How to be an effective white ally

Tuesday, November 7, 2017


I recently read Tim Wise’s excellent book, White Like Me. The book talks about Wise’s own path toward his understanding of race as white person and his subsequent work toward racial justice.

One of the chapters particularly caught my attention: one that delves into becoming a true white ally. It’s one thing to read about racial injustice, post articles on Twitter or Facebook or even have strong opinions about race in the US. It’s another thing to be willing to do the work of being an outspoken and active ally. Wise has some suggestions on the best way to do that:

- Be willing to listenBelieve people of color or minorities when they tell you their stories. Respect their perspective. Give them credit. One example he gives is to respect the way people want to be called: black, African American, Indian American, Native American, gays, queer? Whatever it is. If someone tells you what they want to be called, do it, respect it.
Call out racism (or any sort of negative -ism) when you see or hear it. Do not let family or friends make jokes that make you uncomfortable. Respond in love (attacks against someone has never made them change their minds!) but respond. As Martin Luther King, Jr said “in the end, we will remember not the words of our enemies but the silence of our friends.” Take this at heart, and by doing so be a role model to your other friends, family members, and especially your children if they’re around you while you call someone out.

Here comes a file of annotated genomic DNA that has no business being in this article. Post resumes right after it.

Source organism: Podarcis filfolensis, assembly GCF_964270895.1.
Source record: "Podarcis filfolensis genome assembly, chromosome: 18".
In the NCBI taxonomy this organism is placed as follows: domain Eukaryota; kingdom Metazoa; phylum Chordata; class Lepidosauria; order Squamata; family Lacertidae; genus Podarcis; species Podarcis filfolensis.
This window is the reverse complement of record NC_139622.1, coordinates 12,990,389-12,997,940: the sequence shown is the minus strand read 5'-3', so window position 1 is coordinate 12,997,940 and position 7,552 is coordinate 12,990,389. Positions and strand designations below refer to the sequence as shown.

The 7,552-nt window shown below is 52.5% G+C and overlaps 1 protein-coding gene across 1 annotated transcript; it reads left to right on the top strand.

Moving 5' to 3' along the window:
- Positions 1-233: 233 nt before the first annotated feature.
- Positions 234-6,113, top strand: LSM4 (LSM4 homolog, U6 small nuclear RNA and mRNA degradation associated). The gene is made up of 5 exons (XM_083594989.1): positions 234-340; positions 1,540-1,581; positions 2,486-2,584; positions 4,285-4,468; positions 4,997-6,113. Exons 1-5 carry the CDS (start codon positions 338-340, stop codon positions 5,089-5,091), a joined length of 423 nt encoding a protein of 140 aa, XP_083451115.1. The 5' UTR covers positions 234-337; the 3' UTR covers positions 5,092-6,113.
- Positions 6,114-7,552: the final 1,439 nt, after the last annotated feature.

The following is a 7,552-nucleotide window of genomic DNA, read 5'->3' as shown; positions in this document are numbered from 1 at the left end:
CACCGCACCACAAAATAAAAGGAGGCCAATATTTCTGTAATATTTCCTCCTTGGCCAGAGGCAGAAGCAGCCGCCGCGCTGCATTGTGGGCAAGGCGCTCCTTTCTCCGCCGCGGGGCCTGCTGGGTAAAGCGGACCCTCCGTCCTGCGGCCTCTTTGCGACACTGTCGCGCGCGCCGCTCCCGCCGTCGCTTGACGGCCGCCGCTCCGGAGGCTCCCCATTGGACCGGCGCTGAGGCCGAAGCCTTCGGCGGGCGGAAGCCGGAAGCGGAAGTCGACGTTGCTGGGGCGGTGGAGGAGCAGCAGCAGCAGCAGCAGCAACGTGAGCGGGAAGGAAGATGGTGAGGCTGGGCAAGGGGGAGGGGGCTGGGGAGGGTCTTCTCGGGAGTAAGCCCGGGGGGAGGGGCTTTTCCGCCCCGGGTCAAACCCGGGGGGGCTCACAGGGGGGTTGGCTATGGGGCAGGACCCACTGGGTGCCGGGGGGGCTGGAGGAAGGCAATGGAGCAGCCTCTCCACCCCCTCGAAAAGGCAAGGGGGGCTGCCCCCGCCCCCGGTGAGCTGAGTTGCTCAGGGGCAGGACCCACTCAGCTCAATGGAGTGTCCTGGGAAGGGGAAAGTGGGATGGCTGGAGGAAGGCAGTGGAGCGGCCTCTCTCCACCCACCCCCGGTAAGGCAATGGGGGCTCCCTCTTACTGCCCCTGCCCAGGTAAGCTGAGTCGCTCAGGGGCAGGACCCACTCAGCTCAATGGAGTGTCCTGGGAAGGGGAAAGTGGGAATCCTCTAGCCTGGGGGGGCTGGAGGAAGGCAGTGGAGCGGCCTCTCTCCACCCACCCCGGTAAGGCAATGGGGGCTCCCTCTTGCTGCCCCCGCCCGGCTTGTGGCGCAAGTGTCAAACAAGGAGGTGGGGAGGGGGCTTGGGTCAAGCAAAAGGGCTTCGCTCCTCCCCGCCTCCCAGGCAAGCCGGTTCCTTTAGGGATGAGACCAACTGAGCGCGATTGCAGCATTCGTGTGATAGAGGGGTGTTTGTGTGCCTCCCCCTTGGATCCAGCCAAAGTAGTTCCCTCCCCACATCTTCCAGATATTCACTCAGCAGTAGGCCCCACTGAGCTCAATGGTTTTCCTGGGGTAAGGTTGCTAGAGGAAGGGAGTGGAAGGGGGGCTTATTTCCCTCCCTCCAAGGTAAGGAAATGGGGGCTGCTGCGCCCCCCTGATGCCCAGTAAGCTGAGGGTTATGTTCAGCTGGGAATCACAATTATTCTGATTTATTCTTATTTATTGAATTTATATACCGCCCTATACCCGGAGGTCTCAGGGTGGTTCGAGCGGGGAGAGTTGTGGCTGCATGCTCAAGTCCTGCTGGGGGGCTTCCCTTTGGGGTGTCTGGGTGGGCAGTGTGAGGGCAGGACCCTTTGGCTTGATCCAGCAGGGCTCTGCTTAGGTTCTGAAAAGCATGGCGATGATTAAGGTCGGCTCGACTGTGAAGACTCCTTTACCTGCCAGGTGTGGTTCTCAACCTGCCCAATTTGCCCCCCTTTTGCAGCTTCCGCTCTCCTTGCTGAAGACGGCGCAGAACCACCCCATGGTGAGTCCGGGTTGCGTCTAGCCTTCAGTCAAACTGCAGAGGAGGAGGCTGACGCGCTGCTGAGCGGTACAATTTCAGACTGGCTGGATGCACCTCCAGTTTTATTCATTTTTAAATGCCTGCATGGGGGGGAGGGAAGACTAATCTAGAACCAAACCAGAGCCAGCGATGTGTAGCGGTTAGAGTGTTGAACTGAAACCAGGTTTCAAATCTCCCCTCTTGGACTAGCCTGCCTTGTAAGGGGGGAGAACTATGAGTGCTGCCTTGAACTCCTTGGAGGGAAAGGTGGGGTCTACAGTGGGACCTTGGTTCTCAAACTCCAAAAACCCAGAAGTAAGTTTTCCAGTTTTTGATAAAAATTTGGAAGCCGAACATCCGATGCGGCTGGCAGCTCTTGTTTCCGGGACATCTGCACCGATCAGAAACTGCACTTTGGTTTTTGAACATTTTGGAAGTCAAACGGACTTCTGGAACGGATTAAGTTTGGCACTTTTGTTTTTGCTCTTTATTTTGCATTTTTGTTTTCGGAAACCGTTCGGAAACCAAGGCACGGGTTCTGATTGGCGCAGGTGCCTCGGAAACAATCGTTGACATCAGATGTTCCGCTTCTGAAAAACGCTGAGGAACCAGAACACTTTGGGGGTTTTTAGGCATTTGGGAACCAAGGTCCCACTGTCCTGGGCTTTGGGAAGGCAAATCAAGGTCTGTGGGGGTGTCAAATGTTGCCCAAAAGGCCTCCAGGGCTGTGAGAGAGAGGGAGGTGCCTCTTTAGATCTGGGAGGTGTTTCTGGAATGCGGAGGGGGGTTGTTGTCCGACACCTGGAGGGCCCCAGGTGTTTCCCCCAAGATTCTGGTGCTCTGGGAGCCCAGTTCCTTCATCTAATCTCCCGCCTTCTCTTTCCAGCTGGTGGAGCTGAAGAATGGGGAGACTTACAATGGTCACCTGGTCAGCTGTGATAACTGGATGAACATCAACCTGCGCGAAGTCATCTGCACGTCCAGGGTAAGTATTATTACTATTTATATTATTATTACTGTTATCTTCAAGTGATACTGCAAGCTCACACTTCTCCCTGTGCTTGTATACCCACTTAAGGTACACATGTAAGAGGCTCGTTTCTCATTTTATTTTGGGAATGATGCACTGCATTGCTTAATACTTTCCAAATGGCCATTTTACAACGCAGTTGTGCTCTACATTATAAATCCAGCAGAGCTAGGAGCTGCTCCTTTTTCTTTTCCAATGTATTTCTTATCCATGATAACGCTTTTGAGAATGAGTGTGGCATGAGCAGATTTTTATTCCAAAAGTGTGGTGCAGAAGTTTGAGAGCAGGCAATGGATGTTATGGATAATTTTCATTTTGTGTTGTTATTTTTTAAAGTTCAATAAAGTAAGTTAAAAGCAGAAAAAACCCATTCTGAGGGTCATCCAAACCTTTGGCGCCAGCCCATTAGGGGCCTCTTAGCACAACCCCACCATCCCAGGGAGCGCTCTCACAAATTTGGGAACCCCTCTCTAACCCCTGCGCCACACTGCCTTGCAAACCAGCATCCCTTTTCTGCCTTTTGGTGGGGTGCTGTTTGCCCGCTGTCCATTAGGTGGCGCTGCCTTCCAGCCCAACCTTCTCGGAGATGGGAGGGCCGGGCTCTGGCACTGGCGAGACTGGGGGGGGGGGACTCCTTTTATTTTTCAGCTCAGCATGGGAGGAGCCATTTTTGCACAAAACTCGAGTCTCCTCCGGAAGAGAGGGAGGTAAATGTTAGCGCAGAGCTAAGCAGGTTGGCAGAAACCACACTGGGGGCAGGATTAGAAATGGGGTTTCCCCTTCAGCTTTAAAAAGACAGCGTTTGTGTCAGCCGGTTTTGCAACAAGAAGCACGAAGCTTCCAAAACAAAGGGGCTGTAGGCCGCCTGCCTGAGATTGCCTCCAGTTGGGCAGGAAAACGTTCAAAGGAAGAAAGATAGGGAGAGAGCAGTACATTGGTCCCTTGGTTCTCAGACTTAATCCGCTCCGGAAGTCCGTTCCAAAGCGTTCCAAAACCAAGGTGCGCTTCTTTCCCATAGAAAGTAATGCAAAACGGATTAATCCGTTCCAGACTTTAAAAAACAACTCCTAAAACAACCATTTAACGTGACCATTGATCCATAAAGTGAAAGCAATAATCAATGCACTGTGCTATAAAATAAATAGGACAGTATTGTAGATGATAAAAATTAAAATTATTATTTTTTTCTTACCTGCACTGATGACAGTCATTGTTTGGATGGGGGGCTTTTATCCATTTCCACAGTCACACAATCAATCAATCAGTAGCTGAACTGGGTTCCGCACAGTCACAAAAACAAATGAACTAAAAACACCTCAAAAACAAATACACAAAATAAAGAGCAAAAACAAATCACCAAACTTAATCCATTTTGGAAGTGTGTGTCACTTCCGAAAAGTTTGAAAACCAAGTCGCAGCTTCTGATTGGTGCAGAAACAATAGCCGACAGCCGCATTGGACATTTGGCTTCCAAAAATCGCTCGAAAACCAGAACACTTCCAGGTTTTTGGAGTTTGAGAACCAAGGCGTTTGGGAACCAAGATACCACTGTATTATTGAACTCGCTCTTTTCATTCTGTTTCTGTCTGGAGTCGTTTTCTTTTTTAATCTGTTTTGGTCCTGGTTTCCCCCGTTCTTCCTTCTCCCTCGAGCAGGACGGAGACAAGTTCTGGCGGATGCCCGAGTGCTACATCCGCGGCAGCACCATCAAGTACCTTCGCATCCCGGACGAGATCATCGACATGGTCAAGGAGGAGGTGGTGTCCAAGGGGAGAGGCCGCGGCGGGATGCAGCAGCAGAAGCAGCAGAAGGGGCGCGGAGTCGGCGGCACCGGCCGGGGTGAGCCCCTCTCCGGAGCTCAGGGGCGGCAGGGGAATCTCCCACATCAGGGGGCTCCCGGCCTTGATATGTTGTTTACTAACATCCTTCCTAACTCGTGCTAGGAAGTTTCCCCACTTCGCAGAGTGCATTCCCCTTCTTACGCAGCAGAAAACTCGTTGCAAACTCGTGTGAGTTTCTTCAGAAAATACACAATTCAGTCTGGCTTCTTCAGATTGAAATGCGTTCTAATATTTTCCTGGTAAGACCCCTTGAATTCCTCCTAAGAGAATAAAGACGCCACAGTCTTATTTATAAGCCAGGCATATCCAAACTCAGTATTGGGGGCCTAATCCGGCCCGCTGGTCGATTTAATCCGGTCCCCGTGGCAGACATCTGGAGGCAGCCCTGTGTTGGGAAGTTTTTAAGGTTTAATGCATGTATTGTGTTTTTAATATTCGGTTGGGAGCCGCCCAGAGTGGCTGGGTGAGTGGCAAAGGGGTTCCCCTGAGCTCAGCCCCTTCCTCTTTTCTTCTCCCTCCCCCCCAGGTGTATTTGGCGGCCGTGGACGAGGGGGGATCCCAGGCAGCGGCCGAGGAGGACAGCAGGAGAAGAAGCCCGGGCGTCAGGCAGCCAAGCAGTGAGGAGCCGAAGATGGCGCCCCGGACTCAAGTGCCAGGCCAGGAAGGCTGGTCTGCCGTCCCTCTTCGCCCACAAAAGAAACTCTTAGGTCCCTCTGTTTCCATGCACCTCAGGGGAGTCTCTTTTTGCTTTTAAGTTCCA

Find white role models. This is so important. You do not have to do this alone! Be part of a group if you can. Find someone who inspires you and follow their leads. 
Speaking of leaders, do your part under the leadership of people of color or minorities. Don’t create a movement when one already exists -follow their leads, their needs, their actions.
It’s scary to be a real ally. Do it anyway! The work will challenge you and the
system that is so good to white people, myself included of course. The bottom line is that justice comes with a cost and white people must engage in uncomfortable truths and envision a revision of the socio-economic and power privileges we're accustomed to. And that's ok -necessary even.
Finally, do not expect a pat on the back for your work from people of colors or minorities. Don’t do anti-racism work for people of color -they can do that for themselves. Do it because it’s the right thing to do.

     The task is daunting but white people have power from the simple and "lucky" fact to be born white. White people need to use this privilege to exercise leadership in dismantling oppressive systems. 
      If you are interested in joining a movement to end racism, you can check out your local chapter of SURJ (Showing Up for Racial Justice) here. There is work to be done. Let's do this!

      (Photo by Jerry Kiesewetter)

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